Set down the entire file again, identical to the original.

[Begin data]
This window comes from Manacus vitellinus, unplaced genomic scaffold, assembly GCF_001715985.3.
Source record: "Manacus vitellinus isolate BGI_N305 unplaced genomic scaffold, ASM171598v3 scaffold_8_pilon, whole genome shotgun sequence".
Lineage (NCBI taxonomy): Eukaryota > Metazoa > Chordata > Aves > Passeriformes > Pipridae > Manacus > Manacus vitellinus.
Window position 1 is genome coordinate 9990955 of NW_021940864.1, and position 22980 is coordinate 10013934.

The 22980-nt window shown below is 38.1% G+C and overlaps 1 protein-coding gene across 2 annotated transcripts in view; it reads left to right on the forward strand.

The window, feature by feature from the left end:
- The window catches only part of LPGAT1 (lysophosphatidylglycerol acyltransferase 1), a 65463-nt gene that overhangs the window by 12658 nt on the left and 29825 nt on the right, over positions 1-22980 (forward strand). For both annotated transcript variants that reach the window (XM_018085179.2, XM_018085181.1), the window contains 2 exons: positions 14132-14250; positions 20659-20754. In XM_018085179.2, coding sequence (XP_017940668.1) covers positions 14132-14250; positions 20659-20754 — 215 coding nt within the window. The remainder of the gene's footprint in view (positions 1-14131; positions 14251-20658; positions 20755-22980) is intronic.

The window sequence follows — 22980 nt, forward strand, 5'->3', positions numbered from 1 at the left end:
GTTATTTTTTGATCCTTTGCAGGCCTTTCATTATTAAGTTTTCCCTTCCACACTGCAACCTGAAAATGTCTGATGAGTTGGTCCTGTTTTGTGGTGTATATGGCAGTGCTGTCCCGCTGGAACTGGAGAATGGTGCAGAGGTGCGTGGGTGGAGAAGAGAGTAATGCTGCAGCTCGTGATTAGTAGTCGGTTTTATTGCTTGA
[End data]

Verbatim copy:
This window comes from Manacus vitellinus, unplaced genomic scaffold, assembly GCF_001715985.3.
Source record: "Manacus vitellinus isolate BGI_N305 unplaced genomic scaffold, ASM171598v3 scaffold_8_pilon, whole genome shotgun sequence".
Lineage (NCBI taxonomy): Eukaryota > Metazoa > Chordata > Aves > Passeriformes > Pipridae > Manacus > Manacus vitellinus.
Window position 1 is genome coordinate 9990955 of NW_021940864.1, and position 22980 is coordinate 10013934.

The 22980-nt window shown below is 38.1% G+C and overlaps 1 protein-coding gene across 2 annotated transcripts in view; it reads left to right on the forward strand.

The window, feature by feature from the left end:
- The window catches only part of LPGAT1 (lysophosphatidylglycerol acyltransferase 1), a 65463-nt gene that overhangs the window by 12658 nt on the left and 29825 nt on the right, over positions 1-22980 (forward strand). For both annotated transcript variants that reach the window (XM_018085179.2, XM_018085181.1), the window contains 2 exons: positions 14132-14250; positions 20659-20754. In XM_018085179.2, coding sequence (XP_017940668.1) covers positions 14132-14250; positions 20659-20754 — 215 coding nt within the window. The remainder of the gene's footprint in view (positions 1-14131; positions 14251-20658; positions 20755-22980) is intronic.

The window sequence follows — 22980 nt, forward strand, 5'->3', positions numbered from 1 at the left end:
GTTATTTTTTGATCCTTTGCAGGCCTTTCATTATTAAGTTTTCCCTTCCACACTGCAACCTGAAAATGTCTGATGAGTTGGTCCTGTTTTGTGGTGTATATGGCAGTGCTGTCCCGCTGGAACTGGAGAATGGTGCAGAGGTGCGTGGGTGGAGAAGAGAGTAATGCTGCAGCTCGTGATTAGTAGTCGGTTTTATTGCTTGA